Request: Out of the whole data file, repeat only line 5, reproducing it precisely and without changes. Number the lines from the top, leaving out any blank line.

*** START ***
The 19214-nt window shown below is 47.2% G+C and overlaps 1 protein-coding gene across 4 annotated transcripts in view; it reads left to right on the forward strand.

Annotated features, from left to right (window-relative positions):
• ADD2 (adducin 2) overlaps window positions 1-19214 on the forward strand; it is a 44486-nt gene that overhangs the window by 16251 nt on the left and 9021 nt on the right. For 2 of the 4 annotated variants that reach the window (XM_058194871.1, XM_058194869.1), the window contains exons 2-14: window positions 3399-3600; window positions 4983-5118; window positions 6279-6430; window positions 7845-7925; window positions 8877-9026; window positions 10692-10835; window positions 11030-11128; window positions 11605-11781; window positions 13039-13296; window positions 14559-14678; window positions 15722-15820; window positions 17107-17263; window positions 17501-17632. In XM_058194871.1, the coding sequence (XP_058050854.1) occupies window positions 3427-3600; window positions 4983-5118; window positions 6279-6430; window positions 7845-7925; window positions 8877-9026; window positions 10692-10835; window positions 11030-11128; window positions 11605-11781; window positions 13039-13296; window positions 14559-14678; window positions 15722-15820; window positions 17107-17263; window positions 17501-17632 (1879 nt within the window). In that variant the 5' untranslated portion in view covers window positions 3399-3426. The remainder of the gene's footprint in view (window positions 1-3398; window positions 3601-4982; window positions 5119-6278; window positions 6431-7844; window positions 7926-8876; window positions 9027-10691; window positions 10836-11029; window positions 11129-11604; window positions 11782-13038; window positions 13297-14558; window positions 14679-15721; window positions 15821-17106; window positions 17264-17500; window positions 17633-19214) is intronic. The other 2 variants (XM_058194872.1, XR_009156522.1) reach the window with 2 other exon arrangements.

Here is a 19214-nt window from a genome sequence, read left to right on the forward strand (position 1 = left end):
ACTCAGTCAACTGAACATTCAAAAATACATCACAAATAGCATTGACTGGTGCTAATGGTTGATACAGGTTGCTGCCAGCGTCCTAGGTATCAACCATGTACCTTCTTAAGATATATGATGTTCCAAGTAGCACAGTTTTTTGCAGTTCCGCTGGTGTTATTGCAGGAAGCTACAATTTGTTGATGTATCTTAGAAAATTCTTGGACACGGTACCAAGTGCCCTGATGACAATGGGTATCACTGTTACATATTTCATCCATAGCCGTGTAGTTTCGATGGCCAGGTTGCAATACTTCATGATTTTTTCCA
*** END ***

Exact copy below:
ACTCAGTCAACTGAACATTCAAAAATACATCACAAATAGCATTGACTGGTGCTAATGGTTGATACAGGTTGCTGCCAGCGTCCTAGGTATCAACCATGTACCTTCTTAAGATATATGATGTTCCAAGTAGCACAGTTTTTTGCAGTTCCGCTGGTGTTATTGCAGGAAGCTACAATTTGTTGATGTATCTTAGAAAATTCTTGGACACGGTACCAAGTGCCCTGATGACAATGGGTATCACTGTTACATATTTCATCCATAGCCGTGTAGTTTCGATGGCCAGGTTGCAATACTTCATGATTTTTTCCA